Law against Internet alcohol sales overturned
Judge rules Indiana statute interferes with interstate commerce
Dec 13, 1999 - A federal judge has ruled unconstitutional an Indiana law prohibiting residents from buying alcoholic beverages from out-of-state sellers and having them shipped to their homes.
The law also applies to ordering and selling alcohol via the Internet.
The ruling Friday by U.S. District Judge Allen Sharp in South Bend, Ind., declared that the 1998 law interferes with interstate commerce.
"This court now, and has always been, greatly reluctant to wield the federal Constitution against state legislation," Sharp said. "But here, the result is inescapable because these statutes on their face discriminate against out-of-state commerce."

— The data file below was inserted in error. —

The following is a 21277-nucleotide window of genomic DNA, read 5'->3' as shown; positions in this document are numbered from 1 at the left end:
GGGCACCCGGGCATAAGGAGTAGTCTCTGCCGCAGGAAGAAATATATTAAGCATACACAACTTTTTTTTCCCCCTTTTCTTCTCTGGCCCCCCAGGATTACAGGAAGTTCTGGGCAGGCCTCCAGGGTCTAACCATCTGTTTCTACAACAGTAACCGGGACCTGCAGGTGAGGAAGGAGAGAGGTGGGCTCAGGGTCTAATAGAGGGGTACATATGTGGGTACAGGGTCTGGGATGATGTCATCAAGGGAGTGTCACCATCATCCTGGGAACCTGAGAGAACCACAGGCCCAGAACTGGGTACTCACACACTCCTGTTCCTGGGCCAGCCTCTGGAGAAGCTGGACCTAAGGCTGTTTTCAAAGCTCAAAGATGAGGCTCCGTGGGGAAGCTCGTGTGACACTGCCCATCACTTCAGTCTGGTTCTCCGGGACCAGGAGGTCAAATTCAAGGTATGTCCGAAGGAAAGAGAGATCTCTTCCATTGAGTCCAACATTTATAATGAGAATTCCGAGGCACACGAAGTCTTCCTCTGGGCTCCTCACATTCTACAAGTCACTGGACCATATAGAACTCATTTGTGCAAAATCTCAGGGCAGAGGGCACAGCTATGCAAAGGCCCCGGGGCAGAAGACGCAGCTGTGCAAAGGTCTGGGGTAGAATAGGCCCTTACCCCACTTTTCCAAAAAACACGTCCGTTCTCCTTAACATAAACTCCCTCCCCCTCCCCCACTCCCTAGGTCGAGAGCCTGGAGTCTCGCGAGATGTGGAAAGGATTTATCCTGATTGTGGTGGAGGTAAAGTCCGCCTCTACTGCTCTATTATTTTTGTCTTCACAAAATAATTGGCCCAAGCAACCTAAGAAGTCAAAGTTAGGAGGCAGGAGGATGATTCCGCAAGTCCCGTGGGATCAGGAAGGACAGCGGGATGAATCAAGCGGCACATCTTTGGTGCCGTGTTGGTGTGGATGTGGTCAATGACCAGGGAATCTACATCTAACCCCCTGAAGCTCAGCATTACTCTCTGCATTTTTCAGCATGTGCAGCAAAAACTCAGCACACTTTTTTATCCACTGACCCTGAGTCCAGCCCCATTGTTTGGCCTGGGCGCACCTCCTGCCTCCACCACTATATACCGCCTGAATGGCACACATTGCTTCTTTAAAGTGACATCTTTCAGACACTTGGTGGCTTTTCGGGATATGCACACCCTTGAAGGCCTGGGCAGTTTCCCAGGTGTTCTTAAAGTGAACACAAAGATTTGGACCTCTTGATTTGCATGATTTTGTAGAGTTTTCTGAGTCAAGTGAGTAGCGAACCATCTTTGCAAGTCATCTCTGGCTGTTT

Similar laws are in place in 18 other states, but the Indiana law was the first to be challenged, said Robert Epstein, attorney for the plaintiffs.
The 1998 law prevents a seller in another state or country from shipping directly to an Indiana resident who does not hold a wholesaler permit. Most of those protesting the change were wine enthusiasts. They argued they could not buy wines while traveling and have them shipped home.
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